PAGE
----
Millbank Preservation Project
The Fort Collier Civil War Center, Inc. was gifted this property in 2014 by the Winchester-Frederick Service Authority. The original members of the Coalition to Save Millbank were: The Civil War Trust, The Shenandoah Valley Battlefields Foundation, The Virginia Dept. of Historic Resources, Preservation Northern Shenandoah Valley, The Kernstown Battlefield Association, and The Fort Collier Civil War Center. After 4 years of perseverance, the Fort Collier Civil War Center has transferred ownership to the Shenandoah Valley Battlefields Foundation where it is now preserved through an historic easement and saved for future generations.
Millbank, also known as Spout Spring and Hillwood, is an historic house at 3100 Berryville Pike, in Frederick County, Virginia east of the city of Winchester. The two story brick mansion was built c. 1850 by Isaac and Daniel T. Wood. It is one of the largest Greek Revival houses in the county, standing on a hill overlooking Berryville Pike and Opequon Creek, which flows east of the property. The house (vacant in 2014) has a typical I-house plan, with two entrances, one facing the highway and one the creek. Both were originally sheltered by Doric-columned porches, but the side entry's porch has been removed by vandals. The house was previously owned by the Winchester-Frederick Service Authority, who took the property in 1984 by eminent domain to construct the adjacent sewage treatment plant.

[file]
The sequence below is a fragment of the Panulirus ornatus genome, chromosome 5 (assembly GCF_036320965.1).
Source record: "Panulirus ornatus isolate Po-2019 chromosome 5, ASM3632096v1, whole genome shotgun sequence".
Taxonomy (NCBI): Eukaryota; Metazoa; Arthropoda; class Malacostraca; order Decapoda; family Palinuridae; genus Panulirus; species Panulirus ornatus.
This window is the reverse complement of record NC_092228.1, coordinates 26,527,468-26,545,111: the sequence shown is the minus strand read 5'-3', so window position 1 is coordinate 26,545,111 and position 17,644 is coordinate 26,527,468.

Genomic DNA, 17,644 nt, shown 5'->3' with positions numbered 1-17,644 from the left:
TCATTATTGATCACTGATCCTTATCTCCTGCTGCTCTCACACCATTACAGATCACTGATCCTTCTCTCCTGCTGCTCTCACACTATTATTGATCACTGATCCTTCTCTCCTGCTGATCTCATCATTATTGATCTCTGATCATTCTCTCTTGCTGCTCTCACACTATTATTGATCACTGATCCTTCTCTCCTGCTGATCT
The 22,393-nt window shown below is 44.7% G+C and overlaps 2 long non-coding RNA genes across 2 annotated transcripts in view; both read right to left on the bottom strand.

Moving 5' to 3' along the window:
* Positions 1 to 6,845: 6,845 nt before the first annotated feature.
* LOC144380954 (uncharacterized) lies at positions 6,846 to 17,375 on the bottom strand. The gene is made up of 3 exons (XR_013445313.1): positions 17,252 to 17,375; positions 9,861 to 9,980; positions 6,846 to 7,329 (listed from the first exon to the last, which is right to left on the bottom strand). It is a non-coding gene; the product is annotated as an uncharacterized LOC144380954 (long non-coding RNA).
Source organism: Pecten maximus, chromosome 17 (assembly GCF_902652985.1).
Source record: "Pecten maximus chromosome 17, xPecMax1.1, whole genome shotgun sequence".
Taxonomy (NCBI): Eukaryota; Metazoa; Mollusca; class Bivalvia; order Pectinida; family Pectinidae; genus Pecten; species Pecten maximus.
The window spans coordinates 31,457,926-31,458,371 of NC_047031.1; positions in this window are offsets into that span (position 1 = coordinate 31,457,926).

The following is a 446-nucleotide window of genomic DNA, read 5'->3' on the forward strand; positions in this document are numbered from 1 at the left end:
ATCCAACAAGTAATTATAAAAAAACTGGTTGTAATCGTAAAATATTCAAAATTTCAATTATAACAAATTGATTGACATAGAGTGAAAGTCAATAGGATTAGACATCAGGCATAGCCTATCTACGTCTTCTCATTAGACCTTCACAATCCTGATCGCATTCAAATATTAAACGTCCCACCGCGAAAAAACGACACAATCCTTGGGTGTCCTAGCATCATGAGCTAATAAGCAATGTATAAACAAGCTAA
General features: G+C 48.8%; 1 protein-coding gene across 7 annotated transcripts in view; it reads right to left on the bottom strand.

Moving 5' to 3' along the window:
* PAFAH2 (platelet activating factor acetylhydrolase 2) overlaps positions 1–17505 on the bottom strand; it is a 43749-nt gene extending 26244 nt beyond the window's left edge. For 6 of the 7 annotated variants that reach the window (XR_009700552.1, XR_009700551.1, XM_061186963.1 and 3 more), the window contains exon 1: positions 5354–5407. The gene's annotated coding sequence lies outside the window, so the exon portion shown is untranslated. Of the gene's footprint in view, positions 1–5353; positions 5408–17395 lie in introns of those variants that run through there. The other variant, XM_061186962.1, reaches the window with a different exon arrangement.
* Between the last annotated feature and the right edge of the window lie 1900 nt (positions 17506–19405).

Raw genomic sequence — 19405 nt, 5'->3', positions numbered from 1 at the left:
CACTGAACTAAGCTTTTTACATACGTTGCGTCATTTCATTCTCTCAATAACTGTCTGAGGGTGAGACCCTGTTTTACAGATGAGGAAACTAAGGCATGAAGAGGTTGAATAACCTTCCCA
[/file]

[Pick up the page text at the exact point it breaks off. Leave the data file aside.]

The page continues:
Located in Frederick County, Virginia, on nearly 3 acres, Millbank stands as one of the few remaining antebellum buildings in the Third Battle of Winchester battlefield area and is closely tied to the victory of the Union Army. The house has great interpretive potential for its role as a witness to and participant in the battle. Millbank is locally significant under Criterion A for its function as a temporary medical aid station for the Union Army on the day of the battle (September 19, 1864) and for several days afterward. The house and surrounding fields provided essential medical care for the Union Army until the Sheridan Field Hospital could be assembled near Shawnee Springs on the 22nd and 23rd of September. Daniel T. Wood, the owner of Millbank during the Civil War, joined other Quakers in the area as a Union sympathizer, evidenced by a protection order issued for his property in 1863 by General Robert H. Milroy. Wood's loyalties exemplify a trend among Quakers, who often broke vows of pacifism to support the Union and fight for the abolition of slavery. Mill bank's period of significance is September 19-23, 1864, encompassing its direct association with the Third Battle of Winchester.